Moving the Needle

We often wonder, “How did the incumbent giant allow the small start-up to completely disrupt its business?” Sure, new technologies might have snuck up on them, but I think that’s rarely the case. From what I’ve seen, large companies have many people looking at many different aspects of the business so they know what’s out there. It’s a matter of resource prioritization and in resource prioritization a question that will inevitably come up is: “Does this move the needle?”

As a consultant, I worked on a growth strategy project for a major telco in which they wanted to find growth initiatives for the next generation. But considering the telco has >$100B in revenues, to contribute ~5% to the top-line means >$5B of revenue. But…mega-unicorn AirBNB forecasts $2.8B in 2017 and Dropbox just passed $1B in revenue run rate. Examining recent IPO darlings, Cloudera forecasts $350M for 2017, Mulesoft $274M, Okta $237M…even Snap will not hit $1B this year. So recommending potential acquisition targets that would ‘move the needle’ for this telco became extremely challenging as innovative companies with needle moving revenues had valuations that were prohibitively expensive.

How are companies like Amazon, Facebook, and Google able to stay on the forefront of innovation? One key factor is that the CEOs are all founders that are able to make bold bets without a material risk of being fired. That’s why Jeff Bezos has been able to sacrifice profits to establish its dominance (current P/E ratio of 241!), that’s why Larry & Sergey have been able to make bets in self-driving cars, robots, and biotech, and that’s why Mark Zuckerberg was able to move fast in acquiring Instagram and Oculus. Even Samsung, with its family controlled structure, is able to invest $18B to maintain its lead in semiconductor innovation (thereby keeping its lead in the sector that provides the greatest profits for the company).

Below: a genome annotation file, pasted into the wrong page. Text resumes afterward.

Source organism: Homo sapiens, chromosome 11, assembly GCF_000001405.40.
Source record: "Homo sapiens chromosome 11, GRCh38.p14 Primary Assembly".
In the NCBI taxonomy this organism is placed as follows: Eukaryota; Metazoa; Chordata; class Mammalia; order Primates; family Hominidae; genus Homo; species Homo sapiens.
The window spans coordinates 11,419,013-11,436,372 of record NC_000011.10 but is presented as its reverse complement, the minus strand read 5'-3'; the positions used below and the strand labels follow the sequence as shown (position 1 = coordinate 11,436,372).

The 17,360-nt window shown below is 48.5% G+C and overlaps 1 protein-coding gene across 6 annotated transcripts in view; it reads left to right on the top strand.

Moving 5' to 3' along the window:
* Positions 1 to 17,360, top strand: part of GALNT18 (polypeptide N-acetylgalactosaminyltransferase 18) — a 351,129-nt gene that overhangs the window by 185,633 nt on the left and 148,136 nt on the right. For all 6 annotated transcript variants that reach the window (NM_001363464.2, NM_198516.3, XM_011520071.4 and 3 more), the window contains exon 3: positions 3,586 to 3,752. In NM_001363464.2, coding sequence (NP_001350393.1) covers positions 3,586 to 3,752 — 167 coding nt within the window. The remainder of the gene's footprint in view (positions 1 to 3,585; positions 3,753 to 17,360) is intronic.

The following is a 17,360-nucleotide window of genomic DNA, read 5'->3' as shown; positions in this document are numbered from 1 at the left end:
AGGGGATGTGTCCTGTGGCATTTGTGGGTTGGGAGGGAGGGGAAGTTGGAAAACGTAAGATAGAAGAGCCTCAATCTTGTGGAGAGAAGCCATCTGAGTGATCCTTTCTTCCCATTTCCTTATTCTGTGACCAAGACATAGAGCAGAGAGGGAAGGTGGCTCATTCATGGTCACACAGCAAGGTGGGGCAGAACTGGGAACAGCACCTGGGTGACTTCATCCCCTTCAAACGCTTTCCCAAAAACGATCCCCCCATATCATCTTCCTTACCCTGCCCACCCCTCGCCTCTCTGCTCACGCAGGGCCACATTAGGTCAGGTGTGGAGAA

However, most public company CEOs do not have that luxury. The median tenure of an S&P 500 CEO is six years. Sure, lots can be done in six years, but it’s tough to invest in the future knowing there’s uncertainty as to whether you’ll be around to see it come to fruition, especially when the investment likely won’t move the needle in six years.

As a VC, the pieces have added up in my head to help me understand why start-ups are able to take on the giant incumbents with seemingly infinite resources. Start-ups can innovate in spaces that simply don’t move the needle for large companies, and by the time that space has caught on to create a market that could indeed move the needle, it’ll be too late. Uber, the “niche black car company” now similar in enterprise value to Ford and GM, and AirBnb, the “niche website allowing people to sleep on other people’s couches” now rivaling Hyatt and Marriott in valuation, are great examples.

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